Morgan Hill, Calif. (PRWEB) July 09, 2014
For those in the San Francisco Bay Area who’d like to take a crash course in autonomous vehicle technology, July looks to be an ideal month. Attesting to the lure of self-driving cars and the company’s pivotal role in this emerging sector, Velodyne LiDAR (http://www.velodynelidar.com) will be active on both sides of the Bay in mid-July.
Up first is the 2014 Robotics: Science and Systems Conference at U.C. Berkeley, which will bring together researchers working on mathematical foundations of robotics, robotics applications, and analysis of robotic systems. On Sunday, July 13, from 8:40-10:00 a.m. in Berkeley’s Wheeler Hall, Velodyne founder and CEO David Hall will join a high-level panel to discuss Velodyne's LiDAR (Light Detection and Ranging) solutions, how they came about and where they’re headed: http://jleonard.scripts.mit.edu/sdv/
Two days later, at the Hyatt Regency San Francisco Airport, AUVSI’s Automated Vehicle Symposium (AVS) kicks off (http://www.automatedvehiclessymposium.org/home). During the event’s three-day run, Velodyne's LiDAR division demonstrate what it’s like to look through the “eyes” of a self-driving car, thanks to its HDL-64E 3D, real-time LiDAR sensor. The HDL-64E is mounted atop Velodyne’s white Lexus LiDAR demo vehicle, in much the same manner as Google’s self-driving car. Indoors, Velodyne’s demo table will showcase the advantages of its compact, lightweight, real-time HDL-32E 3D sensor, which is also popular with UAV enthusiasts.
From Berkeley to Burlingame
Joining Velodyne’s Hall on the “Technology and Systems” panel on the Berkeley campus: Paul Newman, University of Oxford; Jesse Levinson, Stanford University; and Philipp Robbel, Robert Bosch LLC, Research and Technology Center, Palo Alto. The workshop will explore the fast-changing topic of self-driving vehicles, from the perspectives of robotics research and policy, and solicit contributions in the core technologies of mobile robotics that underpin self-driving vehicles, including: sensors, localization, mapping, path-planning and control, and human-machine interfaces.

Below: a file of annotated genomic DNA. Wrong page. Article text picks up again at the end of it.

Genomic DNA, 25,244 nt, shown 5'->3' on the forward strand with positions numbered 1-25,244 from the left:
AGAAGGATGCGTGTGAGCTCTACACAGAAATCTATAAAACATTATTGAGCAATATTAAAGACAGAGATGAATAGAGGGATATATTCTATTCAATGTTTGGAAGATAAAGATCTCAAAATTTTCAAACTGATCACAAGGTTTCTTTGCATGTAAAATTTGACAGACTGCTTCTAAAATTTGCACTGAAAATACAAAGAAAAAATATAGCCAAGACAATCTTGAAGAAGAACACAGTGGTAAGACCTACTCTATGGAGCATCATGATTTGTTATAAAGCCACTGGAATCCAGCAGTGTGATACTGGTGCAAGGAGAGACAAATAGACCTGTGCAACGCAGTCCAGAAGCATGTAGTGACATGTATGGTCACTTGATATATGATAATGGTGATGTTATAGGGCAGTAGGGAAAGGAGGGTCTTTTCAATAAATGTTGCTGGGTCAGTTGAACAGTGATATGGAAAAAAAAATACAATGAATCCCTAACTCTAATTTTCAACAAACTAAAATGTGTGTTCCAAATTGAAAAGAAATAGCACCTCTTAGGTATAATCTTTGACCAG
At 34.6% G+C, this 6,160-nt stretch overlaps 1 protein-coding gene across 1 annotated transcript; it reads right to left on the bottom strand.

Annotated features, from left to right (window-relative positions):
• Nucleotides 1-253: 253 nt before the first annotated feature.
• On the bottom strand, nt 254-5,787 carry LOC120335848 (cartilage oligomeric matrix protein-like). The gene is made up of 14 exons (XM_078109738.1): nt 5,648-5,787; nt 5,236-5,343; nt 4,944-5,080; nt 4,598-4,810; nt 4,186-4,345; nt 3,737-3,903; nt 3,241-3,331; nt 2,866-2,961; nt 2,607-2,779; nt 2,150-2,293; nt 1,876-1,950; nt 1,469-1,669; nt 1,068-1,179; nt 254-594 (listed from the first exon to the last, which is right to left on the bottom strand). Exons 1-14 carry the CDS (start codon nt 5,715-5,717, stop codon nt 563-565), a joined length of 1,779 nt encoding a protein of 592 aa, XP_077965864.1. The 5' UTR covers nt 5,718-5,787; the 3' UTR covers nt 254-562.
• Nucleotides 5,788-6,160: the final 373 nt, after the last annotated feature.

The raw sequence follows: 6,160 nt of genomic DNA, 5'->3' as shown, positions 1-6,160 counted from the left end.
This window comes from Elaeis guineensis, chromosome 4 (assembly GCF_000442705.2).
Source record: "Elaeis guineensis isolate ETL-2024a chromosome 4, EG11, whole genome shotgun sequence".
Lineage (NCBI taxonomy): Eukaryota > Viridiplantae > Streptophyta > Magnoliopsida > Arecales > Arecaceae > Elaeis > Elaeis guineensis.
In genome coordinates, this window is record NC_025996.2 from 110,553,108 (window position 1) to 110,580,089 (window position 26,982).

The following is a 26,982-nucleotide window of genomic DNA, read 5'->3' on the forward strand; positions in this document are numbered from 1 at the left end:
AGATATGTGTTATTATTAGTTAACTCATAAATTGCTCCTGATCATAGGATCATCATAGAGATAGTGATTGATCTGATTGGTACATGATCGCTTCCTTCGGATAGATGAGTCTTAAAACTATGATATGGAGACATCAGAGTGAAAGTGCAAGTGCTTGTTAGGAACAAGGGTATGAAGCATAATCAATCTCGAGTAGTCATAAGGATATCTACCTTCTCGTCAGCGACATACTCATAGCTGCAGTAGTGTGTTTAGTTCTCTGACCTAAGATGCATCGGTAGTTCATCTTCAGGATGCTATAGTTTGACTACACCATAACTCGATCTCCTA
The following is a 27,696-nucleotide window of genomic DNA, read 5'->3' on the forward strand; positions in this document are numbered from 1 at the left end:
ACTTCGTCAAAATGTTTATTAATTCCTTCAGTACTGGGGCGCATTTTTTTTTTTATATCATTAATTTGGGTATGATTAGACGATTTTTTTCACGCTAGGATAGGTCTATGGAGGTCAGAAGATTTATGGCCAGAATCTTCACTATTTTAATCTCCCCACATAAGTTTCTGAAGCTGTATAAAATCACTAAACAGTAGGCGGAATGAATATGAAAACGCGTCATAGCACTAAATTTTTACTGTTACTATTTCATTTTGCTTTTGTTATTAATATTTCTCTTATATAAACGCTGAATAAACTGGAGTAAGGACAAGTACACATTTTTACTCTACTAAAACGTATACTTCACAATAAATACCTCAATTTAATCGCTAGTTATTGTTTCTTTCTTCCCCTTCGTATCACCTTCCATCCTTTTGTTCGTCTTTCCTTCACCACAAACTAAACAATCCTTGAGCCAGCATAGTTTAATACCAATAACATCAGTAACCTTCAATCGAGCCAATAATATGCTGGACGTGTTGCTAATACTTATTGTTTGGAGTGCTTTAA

If autonomous vehicles are ever to take to the road en masse, they’ll need to be able to pass a vision test. At AVS, that’s where Velodyne’s LiDAR technology will come in – and no one does 3D, real-time LiDAR better than Velodyne. With a continuous 360-degree sweep of its environment, the sensor captures data at a rate of 1.3 million points per second, within a range of 100 meters. On a 40-inch TV display, discerning viewers at AVS will be able to spot people criss-crossing in front of the vehicle and other cars moving around the Velodyne Lexus, precisely the sort of data capture that translates to object recognition and collision avoidance. In keeping with Velodyne's involvement with both sight and sound, the LiDAR demo vehicle will be outfitted with high-end Velodyne headphones, and the company will raffle off a pair during the event.
“We are very excited to show off our technology at these two events so close to home,” said Wolfgang Juchmann, Director of Sales & Marketing, Velodyne LiDAR division. “We’re recognized worldwide for developing high-definition LiDAR sensors for autonomous vehicle applications, including 3D mapping and surveying. Our real-time HDL 3D LiDAR sensor family is the sensor for assisted or autonomous driving throughout the world. The Silicon Valley is just the perfect place for such kind of innovation, and it is not by coincidence that almost all of our automotive customers have R&D offices on the San Francisco peninsula.” Velodyne’s sensor is used by virtually every car manufacturer and tier 1 supplier in the business, as well as a few players outside the established car business, like Google, with the latest iteration of its self-driving car – one that has neither a steering wheel nor a gas pedal.
About Velodyne LiDAR
Founded in 1983 and based in California’s Silicon Valley, Velodyne Acoustics, Inc. is a diversified technology company known worldwide for its high-performance audio equipment and real-time LiDAR sensors. The company’s LiDAR division evolved after founder and inventor David Hall competed in the 2004-05 DARPA Grand Challenge using stereovision technology. Based on his experience during this challenge, Hall recognized the limitations of stereovision and developed the HDL64 high-resolution LiDAR sensor. More recently, Velodyne has released its smaller, lightweight HDL 32E sensor, available for many applications including UAVs. Since 2007, Velodyne’s LiDAR division has emerged as a leading developer, manufacturer and supplier of real-time LiDAR sensor technology used in a variety of commercial applications including autonomous vehicles, vehicle safety systems, 3D mobile mapping, 3D aerial mapping and security. For more information, visit http://www.velodynelidar.com.